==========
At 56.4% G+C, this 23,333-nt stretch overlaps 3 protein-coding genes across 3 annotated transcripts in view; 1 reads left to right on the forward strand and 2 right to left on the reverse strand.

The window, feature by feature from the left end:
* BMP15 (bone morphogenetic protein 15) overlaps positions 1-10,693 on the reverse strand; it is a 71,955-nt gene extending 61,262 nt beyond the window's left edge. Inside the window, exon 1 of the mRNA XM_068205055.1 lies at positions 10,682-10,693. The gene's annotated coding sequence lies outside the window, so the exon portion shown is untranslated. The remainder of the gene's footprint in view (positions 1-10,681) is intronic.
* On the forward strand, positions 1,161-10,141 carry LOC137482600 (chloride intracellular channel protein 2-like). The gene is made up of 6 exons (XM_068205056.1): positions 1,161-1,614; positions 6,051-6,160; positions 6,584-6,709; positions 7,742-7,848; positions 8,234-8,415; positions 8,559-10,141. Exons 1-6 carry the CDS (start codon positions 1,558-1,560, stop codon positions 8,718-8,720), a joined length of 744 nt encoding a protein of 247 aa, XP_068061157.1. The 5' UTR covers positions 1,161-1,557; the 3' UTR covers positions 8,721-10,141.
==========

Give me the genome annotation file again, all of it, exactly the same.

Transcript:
At 56.4% G+C, this 23,333-nt stretch overlaps 3 protein-coding genes across 3 annotated transcripts in view; 1 reads left to right on the forward strand and 2 right to left on the reverse strand.

The window, feature by feature from the left end:
* BMP15 (bone morphogenetic protein 15) overlaps positions 1-10,693 on the reverse strand; it is a 71,955-nt gene extending 61,262 nt beyond the window's left edge. Inside the window, exon 1 of the mRNA XM_068205055.1 lies at positions 10,682-10,693. The gene's annotated coding sequence lies outside the window, so the exon portion shown is untranslated. The remainder of the gene's footprint in view (positions 1-10,681) is intronic.
* On the forward strand, positions 1,161-10,141 carry LOC137482600 (chloride intracellular channel protein 2-like). The gene is made up of 6 exons (XM_068205056.1): positions 1,161-1,614; positions 6,051-6,160; positions 6,584-6,709; positions 7,742-7,848; positions 8,234-8,415; positions 8,559-10,141. Exons 1-6 carry the CDS (start codon positions 1,558-1,560, stop codon positions 8,718-8,720), a joined length of 744 nt encoding a protein of 247 aa, XP_068061157.1. The 5' UTR covers positions 1,161-1,557; the 3' UTR covers positions 8,721-10,141.